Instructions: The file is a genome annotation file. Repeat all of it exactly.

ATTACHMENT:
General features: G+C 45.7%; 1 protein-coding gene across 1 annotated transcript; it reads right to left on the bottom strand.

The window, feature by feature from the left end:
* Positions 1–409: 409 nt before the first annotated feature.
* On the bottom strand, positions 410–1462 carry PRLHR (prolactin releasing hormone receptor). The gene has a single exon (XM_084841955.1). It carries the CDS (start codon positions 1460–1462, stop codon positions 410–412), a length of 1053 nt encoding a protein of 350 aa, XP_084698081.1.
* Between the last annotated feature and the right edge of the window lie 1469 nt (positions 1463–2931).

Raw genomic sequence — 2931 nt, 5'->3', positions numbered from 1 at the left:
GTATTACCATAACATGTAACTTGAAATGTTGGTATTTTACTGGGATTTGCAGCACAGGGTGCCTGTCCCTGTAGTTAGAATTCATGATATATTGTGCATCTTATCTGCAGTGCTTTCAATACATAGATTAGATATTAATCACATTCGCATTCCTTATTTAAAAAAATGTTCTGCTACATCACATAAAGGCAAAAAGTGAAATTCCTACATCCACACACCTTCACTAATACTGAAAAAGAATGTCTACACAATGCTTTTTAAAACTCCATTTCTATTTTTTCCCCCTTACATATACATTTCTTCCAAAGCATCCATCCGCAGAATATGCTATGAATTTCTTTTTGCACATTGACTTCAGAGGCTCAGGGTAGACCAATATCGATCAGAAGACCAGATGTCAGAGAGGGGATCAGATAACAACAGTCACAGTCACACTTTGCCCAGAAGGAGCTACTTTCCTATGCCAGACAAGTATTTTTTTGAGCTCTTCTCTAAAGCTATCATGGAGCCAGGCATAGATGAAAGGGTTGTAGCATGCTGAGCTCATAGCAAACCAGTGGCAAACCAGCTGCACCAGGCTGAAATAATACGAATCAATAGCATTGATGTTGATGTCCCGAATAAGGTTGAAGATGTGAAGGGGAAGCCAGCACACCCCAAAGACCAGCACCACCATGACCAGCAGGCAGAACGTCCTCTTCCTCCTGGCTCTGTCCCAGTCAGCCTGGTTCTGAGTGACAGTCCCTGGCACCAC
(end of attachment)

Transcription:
General features: G+C 45.7%; 1 protein-coding gene across 1 annotated transcript; it reads right to left on the bottom strand.

The window, feature by feature from the left end:
* Positions 1–409: 409 nt before the first annotated feature.
* On the bottom strand, positions 410–1462 carry PRLHR (prolactin releasing hormone receptor). The gene has a single exon (XM_084841955.1). It carries the CDS (start codon positions 1460–1462, stop codon positions 410–412), a length of 1053 nt encoding a protein of 350 aa, XP_084698081.1.
* Between the last annotated feature and the right edge of the window lie 1469 nt (positions 1463–2931).

Raw genomic sequence — 2931 nt, 5'->3', positions numbered from 1 at the left:
GTATTACCATAACATGTAACTTGAAATGTTGGTATTTTACTGGGATTTGCAGCACAGGGTGCCTGTCCCTGTAGTTAGAATTCATGATATATTGTGCATCTTATCTGCAGTGCTTTCAATACATAGATTAGATATTAATCACATTCGCATTCCTTATTTAAAAAAATGTTCTGCTACATCACATAAAGGCAAAAAGTGAAATTCCTACATCCACACACCTTCACTAATACTGAAAAAGAATGTCTACACAATGCTTTTTAAAACTCCATTTCTATTTTTTCCCCCTTACATATACATTTCTTCCAAAGCATCCATCCGCAGAATATGCTATGAATTTCTTTTTGCACATTGACTTCAGAGGCTCAGGGTAGACCAATATCGATCAGAAGACCAGATGTCAGAGAGGGGATCAGATAACAACAGTCACAGTCACACTTTGCCCAGAAGGAGCTACTTTCCTATGCCAGACAAGTATTTTTTTGAGCTCTTCTCTAAAGCTATCATGGAGCCAGGCATAGATGAAAGGGTTGTAGCATGCTGAGCTCATAGCAAACCAGTGGCAAACCAGCTGCACCAGGCTGAAATAATACGAATCAATAGCATTGATGTTGATGTCCCGAATAAGGTTGAAGATGTGAAGGGGAAGCCAGCACACCCCAAAGACCAGCACCACCATGACCAGCAGGCAGAACGTCCTCTTCCTCCTGGCTCTGTCCCAGTCAGCCTGGTTCTGAGTGACAGTCCCTGGCACCAC